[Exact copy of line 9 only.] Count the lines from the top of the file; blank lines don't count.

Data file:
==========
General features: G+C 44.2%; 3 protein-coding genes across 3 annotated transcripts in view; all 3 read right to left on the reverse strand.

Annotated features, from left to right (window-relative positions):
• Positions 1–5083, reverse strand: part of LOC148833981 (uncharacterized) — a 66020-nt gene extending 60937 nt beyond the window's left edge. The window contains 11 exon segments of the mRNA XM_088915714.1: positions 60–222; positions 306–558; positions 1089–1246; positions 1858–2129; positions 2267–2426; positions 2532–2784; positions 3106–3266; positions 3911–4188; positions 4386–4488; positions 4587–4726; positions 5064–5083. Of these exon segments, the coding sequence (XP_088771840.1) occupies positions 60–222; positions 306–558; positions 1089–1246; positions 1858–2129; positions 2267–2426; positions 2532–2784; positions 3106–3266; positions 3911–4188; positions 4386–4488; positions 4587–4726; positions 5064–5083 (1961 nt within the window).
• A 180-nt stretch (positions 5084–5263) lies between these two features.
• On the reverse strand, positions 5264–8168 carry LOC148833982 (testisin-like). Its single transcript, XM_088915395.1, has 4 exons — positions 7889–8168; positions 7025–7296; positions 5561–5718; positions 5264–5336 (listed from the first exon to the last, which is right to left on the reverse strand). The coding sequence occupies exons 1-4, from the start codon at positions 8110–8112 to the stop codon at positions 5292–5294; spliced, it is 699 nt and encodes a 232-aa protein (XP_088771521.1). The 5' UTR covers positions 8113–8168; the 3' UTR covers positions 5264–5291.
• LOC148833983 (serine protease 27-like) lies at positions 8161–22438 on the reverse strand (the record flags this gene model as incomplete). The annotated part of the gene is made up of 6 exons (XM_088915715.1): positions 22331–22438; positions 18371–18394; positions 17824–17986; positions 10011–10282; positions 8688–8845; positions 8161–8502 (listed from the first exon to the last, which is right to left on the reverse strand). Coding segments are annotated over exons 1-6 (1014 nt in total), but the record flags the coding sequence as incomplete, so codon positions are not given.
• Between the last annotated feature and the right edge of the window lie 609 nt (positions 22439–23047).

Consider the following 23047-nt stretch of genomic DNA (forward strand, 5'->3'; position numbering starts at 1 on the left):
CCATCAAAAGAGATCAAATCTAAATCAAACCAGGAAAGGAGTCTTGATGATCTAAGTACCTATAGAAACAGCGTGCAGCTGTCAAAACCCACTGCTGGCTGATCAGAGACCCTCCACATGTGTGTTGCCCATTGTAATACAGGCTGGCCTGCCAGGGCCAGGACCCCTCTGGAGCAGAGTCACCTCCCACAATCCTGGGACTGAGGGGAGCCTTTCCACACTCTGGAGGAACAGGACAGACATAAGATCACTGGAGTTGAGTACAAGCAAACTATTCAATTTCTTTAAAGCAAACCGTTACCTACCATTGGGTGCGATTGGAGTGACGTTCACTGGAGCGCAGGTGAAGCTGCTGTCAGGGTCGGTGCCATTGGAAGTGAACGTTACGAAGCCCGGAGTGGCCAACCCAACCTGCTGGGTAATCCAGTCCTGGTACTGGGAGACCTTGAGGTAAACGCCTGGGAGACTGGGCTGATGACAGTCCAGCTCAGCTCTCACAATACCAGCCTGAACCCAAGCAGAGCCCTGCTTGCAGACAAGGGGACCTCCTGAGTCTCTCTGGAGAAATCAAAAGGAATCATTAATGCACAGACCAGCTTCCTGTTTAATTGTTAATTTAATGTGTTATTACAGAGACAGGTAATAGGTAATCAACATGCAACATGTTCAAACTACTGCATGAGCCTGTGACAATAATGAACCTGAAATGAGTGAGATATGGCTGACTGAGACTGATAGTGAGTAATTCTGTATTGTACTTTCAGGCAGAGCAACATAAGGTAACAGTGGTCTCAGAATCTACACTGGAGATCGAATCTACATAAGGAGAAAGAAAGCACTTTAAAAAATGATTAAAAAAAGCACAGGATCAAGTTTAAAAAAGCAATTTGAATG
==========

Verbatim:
CCATCAAAAGAGATCAAATCTAAATCAAACCAGGAAAGGAGTCTTGATGATCTAAGTACCTATAGAAACAGCGTGCAGCTGTCAAAACCCACTGCTGGCTGATCAGAGACCCTCCACATGTGTGTTGCCCATTGTAATACAGGCTGGCCTGCCAGGGCCAGGACCCCTCTGGAGCAGAGTCACCTCCCACAATCCTGGGACTGAGGGGAGCCTTTCCACACTCTGGAGGAACAGGACAGACATAAGATCACTGGAGTTGAGTACAAGCAAACTATTCAATTTCTTTAAAGCAAACCGTTACCTACCATTGGGTGCGATTGGAGTGACGTTCACTGGAGCGCAGGTGAAGCTGCTGTCAGGGTCGGTGCCATTGGAAGTGAACGTTACGAAGCCCGGAGTGGCCAACCCAACCTGCTGGGTAATCCAGTCCTGGTACTGGGAGACCTTGAGGTAAACGCCTGGGAGACTGGGCTGATGACAGTCCAGCTCAGCTCTCACAATACCAGCCTGAACCCAAGCAGAGCCCTGCTTGCAGACAAGGGGACCTCCTGAGTCTCTCTGGAGAAATCAAAAGGAATCATTAATGCACAGACCAGCTTCCTGTTTAATTGTTAATTTAATGTGTTATTACAGAGACAGGTAATAGGTAATCAACATGCAACATGTTCAAACTACTGCATGAGCCTGTGACAATAATGAACCTGAAATGAGTGAGATATGGCTGACTGAGACTGATAGTGAGTAATTCTGTATTGTACTTTCAGGCAGAGCAACATAAGGTAACAGTGGTCTCAGAATCTACACTGGAGATCGAATCTACATAAGGAGAAAGAAAGCACTTTAAAAAATGATTAAAAAAAGCACAGGATCAAGTTTAAAAAAGCAATTTGAATG